I know, that idea with SMTP was only an example and an enforcement to think of alternatives. But my experience within social networks is this: direct messages from one person to another person are an outdated form of communication. People are used to group-discussions like discussions on threads in facebook, that are real-time. If such postings can be private to a restricted but extendable audience a social network doesn’t need something like an email anymore. Your proposal for smtp is a nice idea, but a social network based on that would only be a subset of email and any real-email-user participating who is not clicking “reply” instead of “reply all” would totally destroy the flow of messages.

And now for something completely different: I really enjoy this discussion. Your ideas are all totally great and I thin we are heading into the right direction. I can’t wait to get to know the protocol, that is going to be the standard. If it’s Ostatus2, libertree, red or a revised tent, I don’t care. But I wanted to work on adapting a federated protocol for a platform (Stud.IP) that is highly used on universities in germany. I already have created the social network-gui-functions, people who tested it enjoyed the function and it works within one server. But I still need to do all the work for the federation. My first thought was to implement OStatus. But whatever protocol you will pick here, I am going to implement it for a large new userbase.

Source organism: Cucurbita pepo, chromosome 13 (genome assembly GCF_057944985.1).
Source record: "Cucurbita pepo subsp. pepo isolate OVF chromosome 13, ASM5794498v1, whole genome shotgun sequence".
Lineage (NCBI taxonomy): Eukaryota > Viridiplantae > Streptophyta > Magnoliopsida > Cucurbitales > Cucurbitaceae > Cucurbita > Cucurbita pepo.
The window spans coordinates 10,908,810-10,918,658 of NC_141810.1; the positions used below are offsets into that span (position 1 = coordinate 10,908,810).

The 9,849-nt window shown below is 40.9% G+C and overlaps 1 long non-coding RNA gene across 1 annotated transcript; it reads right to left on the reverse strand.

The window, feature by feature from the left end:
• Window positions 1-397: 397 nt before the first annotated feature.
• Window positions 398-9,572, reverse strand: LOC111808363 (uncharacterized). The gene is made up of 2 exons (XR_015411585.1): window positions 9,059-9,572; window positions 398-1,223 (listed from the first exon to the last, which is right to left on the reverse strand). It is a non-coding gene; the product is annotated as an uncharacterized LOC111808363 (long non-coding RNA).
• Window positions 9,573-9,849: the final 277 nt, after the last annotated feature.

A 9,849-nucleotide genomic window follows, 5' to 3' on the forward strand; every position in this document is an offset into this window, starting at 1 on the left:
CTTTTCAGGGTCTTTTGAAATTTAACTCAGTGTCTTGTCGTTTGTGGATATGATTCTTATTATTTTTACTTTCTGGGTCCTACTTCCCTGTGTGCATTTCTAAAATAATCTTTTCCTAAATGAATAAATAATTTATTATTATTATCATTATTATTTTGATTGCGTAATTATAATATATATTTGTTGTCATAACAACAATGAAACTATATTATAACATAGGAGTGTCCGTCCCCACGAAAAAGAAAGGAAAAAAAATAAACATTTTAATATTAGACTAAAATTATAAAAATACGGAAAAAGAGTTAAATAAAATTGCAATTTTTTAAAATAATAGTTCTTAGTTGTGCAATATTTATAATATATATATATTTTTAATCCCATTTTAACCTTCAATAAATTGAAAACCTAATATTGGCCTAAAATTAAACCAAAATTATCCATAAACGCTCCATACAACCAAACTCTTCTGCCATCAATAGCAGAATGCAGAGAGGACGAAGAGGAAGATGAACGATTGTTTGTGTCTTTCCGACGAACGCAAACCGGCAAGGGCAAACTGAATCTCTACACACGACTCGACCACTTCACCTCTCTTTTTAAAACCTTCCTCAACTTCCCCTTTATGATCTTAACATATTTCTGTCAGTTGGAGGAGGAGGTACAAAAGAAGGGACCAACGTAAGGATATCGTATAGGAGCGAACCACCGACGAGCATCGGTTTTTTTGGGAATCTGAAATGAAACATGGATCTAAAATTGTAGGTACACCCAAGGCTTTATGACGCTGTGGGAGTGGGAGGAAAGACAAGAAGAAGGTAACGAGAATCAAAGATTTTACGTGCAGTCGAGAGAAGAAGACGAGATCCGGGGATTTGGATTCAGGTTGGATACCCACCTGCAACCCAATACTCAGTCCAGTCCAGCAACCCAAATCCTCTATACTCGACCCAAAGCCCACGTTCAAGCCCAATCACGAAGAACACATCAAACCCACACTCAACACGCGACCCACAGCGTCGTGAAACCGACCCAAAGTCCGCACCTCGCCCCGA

People have said a lot of things that I wanted to say in the first place.

The problem with Tent right now is that it isn’t open source. Maybe it will be one day, but that day may never come.